- Companies and Organizations– Many firms have implemented VBA within their own applications, both proprietary and commercial, including AutoCAD, ArcGIS, CATIA, Corel, raw, and SolidWorks.
- Financial Markets – Finance management is all about manipulating large amounts of data and information. VBA is prevalent in the financial services sector. If you work in finance, VBA is running within almost all applications that you use every day, whether you’re aware of it or not.
- Business Presentations– Automate interactive charts for your daily used business presentations.
- Sales User-Form– language provides a user interface in the form of UserForms, which can host ActiveX controls for added functionality.
- Banks- In Banks, it is very hard to calculate the monthly repayment of a loan using Excel’s built in formulas and features. Hence, under those circumstances, it is easy to program a VBA for such a calculation.
Excel VBA Index
- What is VBA?
- Difference between VBA and Macros
- Introduction to Visual Basic Editor Window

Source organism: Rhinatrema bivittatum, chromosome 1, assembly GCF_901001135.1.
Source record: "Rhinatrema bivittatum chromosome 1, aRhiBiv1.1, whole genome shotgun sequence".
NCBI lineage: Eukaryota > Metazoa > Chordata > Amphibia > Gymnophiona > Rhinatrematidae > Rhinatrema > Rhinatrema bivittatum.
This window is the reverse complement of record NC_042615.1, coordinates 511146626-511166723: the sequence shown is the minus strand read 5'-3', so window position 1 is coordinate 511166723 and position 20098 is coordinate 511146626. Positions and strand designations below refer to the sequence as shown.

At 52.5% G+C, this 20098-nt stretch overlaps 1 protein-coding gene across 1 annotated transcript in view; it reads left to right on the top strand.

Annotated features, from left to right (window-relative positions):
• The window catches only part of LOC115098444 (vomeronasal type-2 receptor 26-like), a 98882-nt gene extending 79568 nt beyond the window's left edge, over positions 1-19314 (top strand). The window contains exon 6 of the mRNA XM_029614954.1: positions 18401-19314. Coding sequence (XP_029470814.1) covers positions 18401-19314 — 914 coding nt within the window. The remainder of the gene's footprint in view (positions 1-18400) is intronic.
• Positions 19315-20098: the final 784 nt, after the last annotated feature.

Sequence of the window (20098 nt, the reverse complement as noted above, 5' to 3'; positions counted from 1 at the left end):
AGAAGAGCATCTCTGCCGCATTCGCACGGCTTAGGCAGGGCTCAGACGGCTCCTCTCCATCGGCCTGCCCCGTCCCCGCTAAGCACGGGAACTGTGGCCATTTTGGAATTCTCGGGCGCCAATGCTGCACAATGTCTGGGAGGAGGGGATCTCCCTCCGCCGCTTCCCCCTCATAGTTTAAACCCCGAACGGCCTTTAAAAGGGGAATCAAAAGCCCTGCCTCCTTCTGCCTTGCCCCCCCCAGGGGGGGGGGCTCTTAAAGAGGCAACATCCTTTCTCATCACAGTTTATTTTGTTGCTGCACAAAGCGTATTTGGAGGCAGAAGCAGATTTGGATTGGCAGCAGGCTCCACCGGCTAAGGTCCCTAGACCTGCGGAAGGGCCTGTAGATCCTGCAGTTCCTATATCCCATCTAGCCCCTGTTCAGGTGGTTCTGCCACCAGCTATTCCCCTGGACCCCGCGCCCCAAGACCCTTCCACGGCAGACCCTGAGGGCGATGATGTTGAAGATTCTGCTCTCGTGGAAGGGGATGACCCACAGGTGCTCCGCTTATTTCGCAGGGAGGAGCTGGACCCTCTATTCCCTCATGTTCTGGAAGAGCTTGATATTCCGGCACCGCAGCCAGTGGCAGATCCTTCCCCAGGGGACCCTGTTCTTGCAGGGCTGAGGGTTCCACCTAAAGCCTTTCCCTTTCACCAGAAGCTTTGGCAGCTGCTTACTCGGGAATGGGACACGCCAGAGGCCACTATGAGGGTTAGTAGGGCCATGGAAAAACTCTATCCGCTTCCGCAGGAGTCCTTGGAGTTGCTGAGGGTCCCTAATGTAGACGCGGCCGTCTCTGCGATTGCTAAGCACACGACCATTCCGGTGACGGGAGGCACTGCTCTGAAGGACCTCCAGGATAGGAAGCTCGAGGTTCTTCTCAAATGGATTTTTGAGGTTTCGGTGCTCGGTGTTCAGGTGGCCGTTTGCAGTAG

- The VBE Environment
- The Macro Recorder
- Executing/ Modifying Recorded Macros
- Saving Macro Workbook
Function Procedures and VBA Object Model
- Introduction to Sub and Function Procedures
- Excel VBA Object Model
- Properties and Methods
- Properties of Application Object
- Working with Ranges of Objects
- Working with Comments
- Variables, Data Types and Constant
Finding / Selecting
- Finding last Row or Column
- Selecting Rows/Columns Normally
- Selecting Rows/Columns Dynamically
VBA Loops/ Conditional Statements
- Working with Conditional Statements
- Types of Conditional Statements
- IF and nested IF conditions
- IF with AND, OR & NOT
- Select CASE statement (Alternative of IF)
- Working with Loops
- For Next Loop
- For Each Loop
- Normal Do- Loop
- Do Until
- Do While Loop
- While Wend Loop
- Working with Message & Input Box
- With-End with Constructs
- Controlling Program Flow- GoTo statements
- Introduction to Arrays
- Declaring Arrays
- Declaring Multidimensional Arrays